As cylinder pressure rises, it’s possible for the fuel to ignite at a second location in the chamber, causing an early and uncontrolled rise in cylinder pressure as the two flame fronts meet. This is called detonation, and we can hear it as a knocking sound coming from inside the engine. One way to prevent this is to retard ignition timing, but that reduces power and fuel efficiency. A better way is to use a higher-octane fuel that resists uncontrolled ignition.
That’s all high-octane fuel does. It doesn’t deliver more power; it allows the engine to operate as it was designed to operate, with controlled combustion at all speeds and loads. Peak cylinder pressures are lower in low-compression engines, so they can use low-octane fuel. High-octane fuel won’t help it run better. High-compression engines and engines with forced induction need high-octane fuel because their peak cylinder pressures are higher.
There are two different lab tests for measuring octane. One test measures the fuel’s Research Octane Number (RON), which describes the fuel’s ability to resist knocking at low speeds and normal operating conditions. The other test measures its Motor Octane Number (MON), which describes the fuel’s anti-knock qualities at high speeds and more extreme conditions. Auto manufacturers specify the octane requirement of their engines, but it can be difficult to know the true octane of the fuel you’re buying. In the U.S., the number we usually see on the pump is the Anti Knock Index (AKI), which is calculated using RON and MON to approximate the fuel’s real-world performance.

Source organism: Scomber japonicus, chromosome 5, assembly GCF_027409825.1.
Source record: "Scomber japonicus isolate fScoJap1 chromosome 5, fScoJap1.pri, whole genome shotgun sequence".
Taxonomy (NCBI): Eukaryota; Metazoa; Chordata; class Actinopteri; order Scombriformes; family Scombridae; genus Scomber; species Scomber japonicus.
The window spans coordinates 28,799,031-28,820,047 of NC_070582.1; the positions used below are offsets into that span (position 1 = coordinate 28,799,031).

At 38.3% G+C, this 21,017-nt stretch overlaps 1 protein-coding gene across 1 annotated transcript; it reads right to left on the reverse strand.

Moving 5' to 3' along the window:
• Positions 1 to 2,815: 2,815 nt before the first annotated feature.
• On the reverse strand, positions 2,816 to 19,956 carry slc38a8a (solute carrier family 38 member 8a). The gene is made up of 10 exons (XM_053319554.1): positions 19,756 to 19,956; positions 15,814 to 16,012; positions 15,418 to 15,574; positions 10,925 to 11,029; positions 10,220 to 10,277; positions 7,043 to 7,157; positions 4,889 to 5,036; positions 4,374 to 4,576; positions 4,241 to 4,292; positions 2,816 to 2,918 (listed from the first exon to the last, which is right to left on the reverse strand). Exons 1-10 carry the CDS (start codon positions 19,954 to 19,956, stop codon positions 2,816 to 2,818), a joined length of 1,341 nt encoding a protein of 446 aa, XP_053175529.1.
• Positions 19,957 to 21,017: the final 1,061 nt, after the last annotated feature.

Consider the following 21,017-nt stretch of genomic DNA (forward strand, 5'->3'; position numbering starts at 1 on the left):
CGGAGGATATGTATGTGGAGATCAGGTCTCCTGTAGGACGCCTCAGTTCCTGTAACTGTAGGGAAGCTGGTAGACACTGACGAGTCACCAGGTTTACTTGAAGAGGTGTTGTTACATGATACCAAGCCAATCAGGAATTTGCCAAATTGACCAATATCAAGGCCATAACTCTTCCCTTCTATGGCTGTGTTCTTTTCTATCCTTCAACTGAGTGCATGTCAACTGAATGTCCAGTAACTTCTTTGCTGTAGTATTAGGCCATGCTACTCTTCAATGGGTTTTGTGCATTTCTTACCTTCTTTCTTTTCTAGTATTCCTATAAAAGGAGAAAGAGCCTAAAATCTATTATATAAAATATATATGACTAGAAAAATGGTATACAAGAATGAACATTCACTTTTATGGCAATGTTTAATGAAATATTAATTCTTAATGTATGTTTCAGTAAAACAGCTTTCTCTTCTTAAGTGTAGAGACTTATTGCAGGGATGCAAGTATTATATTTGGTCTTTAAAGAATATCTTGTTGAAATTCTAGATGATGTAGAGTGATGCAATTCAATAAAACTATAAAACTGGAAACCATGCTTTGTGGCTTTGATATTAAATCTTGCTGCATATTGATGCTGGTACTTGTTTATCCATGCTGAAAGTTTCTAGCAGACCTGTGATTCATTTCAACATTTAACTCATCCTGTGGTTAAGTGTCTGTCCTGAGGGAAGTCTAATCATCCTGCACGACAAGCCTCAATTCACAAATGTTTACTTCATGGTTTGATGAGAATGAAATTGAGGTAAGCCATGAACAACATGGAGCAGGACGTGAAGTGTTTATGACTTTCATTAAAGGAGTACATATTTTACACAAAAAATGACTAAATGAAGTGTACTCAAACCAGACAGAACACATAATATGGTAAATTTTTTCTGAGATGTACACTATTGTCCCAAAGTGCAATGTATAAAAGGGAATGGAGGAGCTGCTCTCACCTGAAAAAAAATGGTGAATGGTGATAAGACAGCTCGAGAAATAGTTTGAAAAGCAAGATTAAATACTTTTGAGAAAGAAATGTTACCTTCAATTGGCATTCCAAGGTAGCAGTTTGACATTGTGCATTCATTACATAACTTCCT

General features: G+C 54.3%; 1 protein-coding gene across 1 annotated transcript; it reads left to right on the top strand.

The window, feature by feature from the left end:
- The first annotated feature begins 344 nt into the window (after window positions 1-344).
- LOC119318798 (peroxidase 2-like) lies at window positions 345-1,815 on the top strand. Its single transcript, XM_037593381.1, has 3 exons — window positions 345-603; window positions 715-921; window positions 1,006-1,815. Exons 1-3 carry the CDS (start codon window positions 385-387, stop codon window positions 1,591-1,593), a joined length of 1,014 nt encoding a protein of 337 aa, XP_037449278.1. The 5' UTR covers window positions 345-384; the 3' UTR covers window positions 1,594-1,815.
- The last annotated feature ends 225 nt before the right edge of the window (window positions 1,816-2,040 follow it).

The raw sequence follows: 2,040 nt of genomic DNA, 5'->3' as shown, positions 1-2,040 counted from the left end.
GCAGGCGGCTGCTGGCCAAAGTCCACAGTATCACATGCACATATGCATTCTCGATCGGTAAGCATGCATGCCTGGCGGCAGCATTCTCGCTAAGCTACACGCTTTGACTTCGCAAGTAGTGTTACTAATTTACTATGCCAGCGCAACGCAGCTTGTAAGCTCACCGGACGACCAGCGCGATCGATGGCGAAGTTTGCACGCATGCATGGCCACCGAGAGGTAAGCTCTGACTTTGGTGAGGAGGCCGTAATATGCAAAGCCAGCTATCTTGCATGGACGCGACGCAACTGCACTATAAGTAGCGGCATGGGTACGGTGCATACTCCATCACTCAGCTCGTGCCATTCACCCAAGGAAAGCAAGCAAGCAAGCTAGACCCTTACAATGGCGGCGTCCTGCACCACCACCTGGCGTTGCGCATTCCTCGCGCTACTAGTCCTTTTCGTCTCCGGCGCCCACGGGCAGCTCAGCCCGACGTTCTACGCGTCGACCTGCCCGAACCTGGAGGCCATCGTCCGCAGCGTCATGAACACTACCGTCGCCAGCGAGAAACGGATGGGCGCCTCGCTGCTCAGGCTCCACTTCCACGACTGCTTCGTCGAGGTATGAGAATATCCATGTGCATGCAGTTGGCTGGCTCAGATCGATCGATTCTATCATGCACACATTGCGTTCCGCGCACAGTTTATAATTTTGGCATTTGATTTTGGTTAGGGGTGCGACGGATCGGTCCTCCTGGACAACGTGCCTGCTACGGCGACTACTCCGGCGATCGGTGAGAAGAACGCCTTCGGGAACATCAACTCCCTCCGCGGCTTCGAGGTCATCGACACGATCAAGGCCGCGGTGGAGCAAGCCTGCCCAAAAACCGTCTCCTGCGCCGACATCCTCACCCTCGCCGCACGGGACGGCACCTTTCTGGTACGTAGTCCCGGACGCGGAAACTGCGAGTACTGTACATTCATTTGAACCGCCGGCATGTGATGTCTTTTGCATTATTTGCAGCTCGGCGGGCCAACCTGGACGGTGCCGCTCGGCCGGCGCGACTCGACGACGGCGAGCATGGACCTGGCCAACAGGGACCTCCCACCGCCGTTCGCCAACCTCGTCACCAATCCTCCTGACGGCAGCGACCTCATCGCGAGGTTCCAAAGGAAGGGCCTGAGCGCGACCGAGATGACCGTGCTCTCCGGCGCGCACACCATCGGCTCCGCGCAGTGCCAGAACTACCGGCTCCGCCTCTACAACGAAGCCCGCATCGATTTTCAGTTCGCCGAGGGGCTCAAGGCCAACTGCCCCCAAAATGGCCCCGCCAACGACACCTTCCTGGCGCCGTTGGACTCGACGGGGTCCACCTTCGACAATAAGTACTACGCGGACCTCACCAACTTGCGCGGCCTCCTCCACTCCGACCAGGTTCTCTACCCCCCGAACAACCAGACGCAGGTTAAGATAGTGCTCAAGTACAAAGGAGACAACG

Remember we talked about all the different gasolines that distill out at different temperatures? Some have high octane ratings and some have very low ratings. They are blended at the refinery to create a fuel with a base octane rating, and then the fuel’s AKI is adjusted upward with additives. In most of the U.S., the automotive fuel that leaves the refinery is all the same octane. An octane booster is mixed in when it’s loaded into a tank truck for delivery to a gas station, along with other additives like anti-oxidants and corrosion inhibitors. Many different octane boosters have been used over the years. Most have been discontinued because they present environmental and/or health hazards. Today the most common octane booster is ethanol, which also affects a fuel’s RVP.
Regulation, RVP and RFG
In the U.S., the RVP of gasoline for road vehicles is regulated by the EPA. During winter months, RVP cannot exceed 9.0 psi. Between June 1 and September 15, RVP is regulated to 7.8 psi in what the EPA calls “non-attainment areas” where ground-level ozone is higher than the allowable limit. However, if the gasoline contains 9% to 10% ethanol, the “summer gas” RVP is allowed to be 1.0 psi higher.
The EPA regulates RVP to reduce ground-level ozone, which causes serious health problems. Gasoline fumes are a major contributor to ground-level ozone, and that’s why cars have an EVAP system and an On-board refueling Vapor Recovery (OVR) system. But some fuel vapors still escape into the air, and reducing the fuel’s volatility helps. Several factors affect local ozone levels, and they can change over time, so the EPA publishes an annual list of non-attainment areas. The RVP of gasoline sold in those areas is adjusted as needed.
Some states have earned waivers from these regulations by developing their own plan for reducing ozone levels. Some of those plans include Reformulated Gasoline, also known as RFG, and also known as oxygenated fuel.